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The Dilemma of Getting Started

·942 words·5 mins
Jake Treacher


It has taken almost eight years to create this post – I had registered this domain in 2016, and it is now 2024.

Upon introspection, I have determined that this is the result of two issues: perfectionism and a lack of self-confidence.


As with most engineers, there is an innate desire to do things “the right way”. For me, this meant starting a blog involved building a fully featured content management system from scratch. I was single-handedly going to make WordPress obsolete.

I refused to use any frameworks, only pure HTML, CSS, JS. There was a sense that if I use anything other than foundational web technologies, I would be cheating and would considered a fraud. At some stage, I managed to overcome that hurdle, but then quickly encountered the next: there are too many frameworks. And, of course, I had to become familiar with all the technologies that are “essential” for a basic blog: CI/CD, automated rollbacks, alarms, deploying to AWS, Docker, K8s (because why not?), and probably others that I’ve forgotten. This lead to some combination of analysis paralysis and tutorial purgatory. I deluded myself into thinking I was making progress when, in reality, I was avoiding meeting the commitment to myself of actually starting a blog.

It took some time, internally fighting with myself, to settle on an approach I hadn’t considered: use the least effort possible and just get it working.

The solution I eventually landed on was to use a static site generator. I had eliminated the “essential” features that actually weren’t necessary. This significantly simplified the work that was required, and led to the final debate - Hugo vs 11ty. But then the scope creep returned: I had to create my own theme, and I refused to use existing starter templates. I swapped back and forth between Hugo and 11ty - neither did exactly what I wanted in the way that I wanted. And that’s when I started having dark thoughts: “maybe you should create your own static site generator?”. I was overwhelmed, I was exhausted, and I had accomplished nothing. I had given up on this project.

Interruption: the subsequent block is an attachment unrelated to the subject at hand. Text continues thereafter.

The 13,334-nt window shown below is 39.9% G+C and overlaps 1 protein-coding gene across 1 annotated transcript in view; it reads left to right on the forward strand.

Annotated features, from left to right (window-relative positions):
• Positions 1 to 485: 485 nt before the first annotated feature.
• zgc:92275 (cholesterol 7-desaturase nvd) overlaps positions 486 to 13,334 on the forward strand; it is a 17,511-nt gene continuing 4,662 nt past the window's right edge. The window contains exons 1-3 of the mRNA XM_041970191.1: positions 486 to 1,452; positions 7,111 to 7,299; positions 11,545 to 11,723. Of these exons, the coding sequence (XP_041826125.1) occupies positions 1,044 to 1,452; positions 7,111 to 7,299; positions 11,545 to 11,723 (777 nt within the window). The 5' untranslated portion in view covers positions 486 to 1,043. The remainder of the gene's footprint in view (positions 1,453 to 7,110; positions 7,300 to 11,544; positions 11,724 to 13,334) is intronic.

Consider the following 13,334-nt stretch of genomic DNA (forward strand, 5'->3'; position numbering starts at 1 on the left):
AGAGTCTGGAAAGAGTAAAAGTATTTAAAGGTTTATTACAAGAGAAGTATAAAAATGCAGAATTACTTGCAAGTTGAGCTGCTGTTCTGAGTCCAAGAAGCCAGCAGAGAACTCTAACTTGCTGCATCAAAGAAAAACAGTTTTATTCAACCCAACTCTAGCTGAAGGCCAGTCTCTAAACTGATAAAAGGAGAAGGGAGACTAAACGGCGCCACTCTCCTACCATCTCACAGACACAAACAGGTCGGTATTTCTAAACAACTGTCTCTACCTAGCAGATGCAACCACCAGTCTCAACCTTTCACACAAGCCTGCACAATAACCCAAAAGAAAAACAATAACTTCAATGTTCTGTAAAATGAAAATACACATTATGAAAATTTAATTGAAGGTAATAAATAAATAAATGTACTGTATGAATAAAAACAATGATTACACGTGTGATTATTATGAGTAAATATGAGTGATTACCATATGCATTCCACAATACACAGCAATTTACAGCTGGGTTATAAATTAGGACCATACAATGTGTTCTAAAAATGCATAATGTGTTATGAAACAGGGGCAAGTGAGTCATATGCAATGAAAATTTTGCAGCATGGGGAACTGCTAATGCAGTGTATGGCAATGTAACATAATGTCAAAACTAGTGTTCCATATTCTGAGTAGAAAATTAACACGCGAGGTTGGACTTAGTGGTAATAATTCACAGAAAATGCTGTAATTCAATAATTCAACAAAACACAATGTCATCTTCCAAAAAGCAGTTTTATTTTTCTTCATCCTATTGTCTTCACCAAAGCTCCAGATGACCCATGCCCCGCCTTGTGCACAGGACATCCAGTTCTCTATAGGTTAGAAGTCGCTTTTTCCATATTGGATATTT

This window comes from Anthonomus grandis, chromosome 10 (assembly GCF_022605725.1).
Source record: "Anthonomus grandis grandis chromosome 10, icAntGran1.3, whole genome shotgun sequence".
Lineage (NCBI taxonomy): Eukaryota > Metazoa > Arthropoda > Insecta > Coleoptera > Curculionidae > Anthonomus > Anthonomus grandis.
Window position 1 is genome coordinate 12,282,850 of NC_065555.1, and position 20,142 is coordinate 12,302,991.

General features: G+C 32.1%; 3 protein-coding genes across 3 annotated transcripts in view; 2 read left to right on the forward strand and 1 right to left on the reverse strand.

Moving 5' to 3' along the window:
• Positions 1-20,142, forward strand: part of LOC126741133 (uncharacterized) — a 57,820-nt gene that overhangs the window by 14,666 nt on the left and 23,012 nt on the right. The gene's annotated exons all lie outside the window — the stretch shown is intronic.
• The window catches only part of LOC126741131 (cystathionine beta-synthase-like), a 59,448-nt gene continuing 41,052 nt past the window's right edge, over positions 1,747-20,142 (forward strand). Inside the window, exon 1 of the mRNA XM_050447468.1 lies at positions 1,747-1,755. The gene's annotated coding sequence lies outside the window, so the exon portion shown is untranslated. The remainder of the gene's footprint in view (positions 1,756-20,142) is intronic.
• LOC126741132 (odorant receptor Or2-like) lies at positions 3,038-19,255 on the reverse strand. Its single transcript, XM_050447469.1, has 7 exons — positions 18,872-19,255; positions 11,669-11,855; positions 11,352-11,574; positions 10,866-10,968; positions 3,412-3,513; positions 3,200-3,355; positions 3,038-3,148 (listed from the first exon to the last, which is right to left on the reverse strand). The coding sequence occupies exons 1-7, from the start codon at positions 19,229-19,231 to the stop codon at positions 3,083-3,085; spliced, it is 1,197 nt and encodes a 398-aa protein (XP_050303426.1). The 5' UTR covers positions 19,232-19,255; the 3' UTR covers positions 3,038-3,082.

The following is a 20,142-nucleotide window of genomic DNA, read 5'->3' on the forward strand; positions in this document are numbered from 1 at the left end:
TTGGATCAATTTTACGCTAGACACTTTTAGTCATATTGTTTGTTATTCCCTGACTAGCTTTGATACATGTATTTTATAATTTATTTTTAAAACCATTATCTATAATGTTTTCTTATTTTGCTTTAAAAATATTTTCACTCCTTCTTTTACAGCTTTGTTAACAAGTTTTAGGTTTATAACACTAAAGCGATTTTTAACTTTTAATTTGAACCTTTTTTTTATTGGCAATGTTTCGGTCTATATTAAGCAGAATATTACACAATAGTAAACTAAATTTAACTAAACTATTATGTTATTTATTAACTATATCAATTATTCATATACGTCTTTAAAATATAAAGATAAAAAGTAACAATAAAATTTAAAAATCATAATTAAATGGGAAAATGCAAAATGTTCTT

About a year later, at the end of March 2024, I decided that I was over this nonsense. Hugo is more suited for blogging and it has great themes. Once I committed, it only took about two hours: setting up Go and Hugo, configuring the theme, and deploying to Netlify. I didn’t have to make it so complicated.

There are two important lessons to take away from my story:

  • just pick something and stick with it - any technology is suitable if you know it well enough; and
  • if it works, that’s good enough.


I’m sure everyone that has considered starting a blog has had similar thoughts:

  • What do I post about?
  • Will people care about what I have to share?
  • Am I qualified enough to give my opinion?

I’ve encountered two anecdotes that offer inspiration and insights to address the questions raised above.

One is from Ed Sheeran where he talks about song writing:

[When starting something new] view it as a dirty tap. When you switch a dirty tap on, it’s going to flow shit water out for a substantial amount of time, and then clean water is going to start flowing. … with songs, you’re going to write shit songs at the beginning … my songs were terrible, my raps were terrible … but I got it out of me. And the more you write, the more you experience, then you start flowing clean water, and songs start getting better and better.

The other is from “Tribe of Mentors” by Timothy Ferriss, where Tim Urban talks about how he started his blog:

I started out basically imagining I was writing for a stadium full of replicas of myself — which made things easy because I already knew exactly what topics interested them, what writing style they liked, what their sense of humor was, etc. … By focusing inward on yourself as a writer instead of outward on what you think readers will want to read, you’ll end up creating the best and most original work.

This had led me to the following conclusions:

  • be persistent;
  • be consistent; and
  • be authentic.

None of these people mention anything about being perfect. And they’ve both managed to become successful in their respective fields. I suspect that for myself, this desire for perfection is what led to a lack of self-confidence. Nothing will ever be perfect, as there’s always something more that can be done. Instead of striving for perfection, I’ve realized the importance of completion. Embracing imperfection and finishing projects allows for growth, learning, and the satisfaction of achievement.

So, what should one post about? Here are some ideas that I will use to get started:

  • If you encounter issues and need to reference multiple other blogs, combine them and put your own twist on it.
  • If you need to learn something new, make a post explaining your unique way of understanding it.

Closing Thoughts

I’ve been setting goals in 3-month cycles. The commitment I’ve made for this cycle is to create six posts, which is one every two weeks. Although it seems like a small goal, when we put into into perspective - given that this one took eight years - that would equate to an improvement in cadence of 20,800%!

The realizations I’ve discussed aren’t isolated occurrences that hold true forever; rather, they are decisions I have to remind myself of every day. At least for now, with this post, I’ve overcome the first major hurdle - getting started.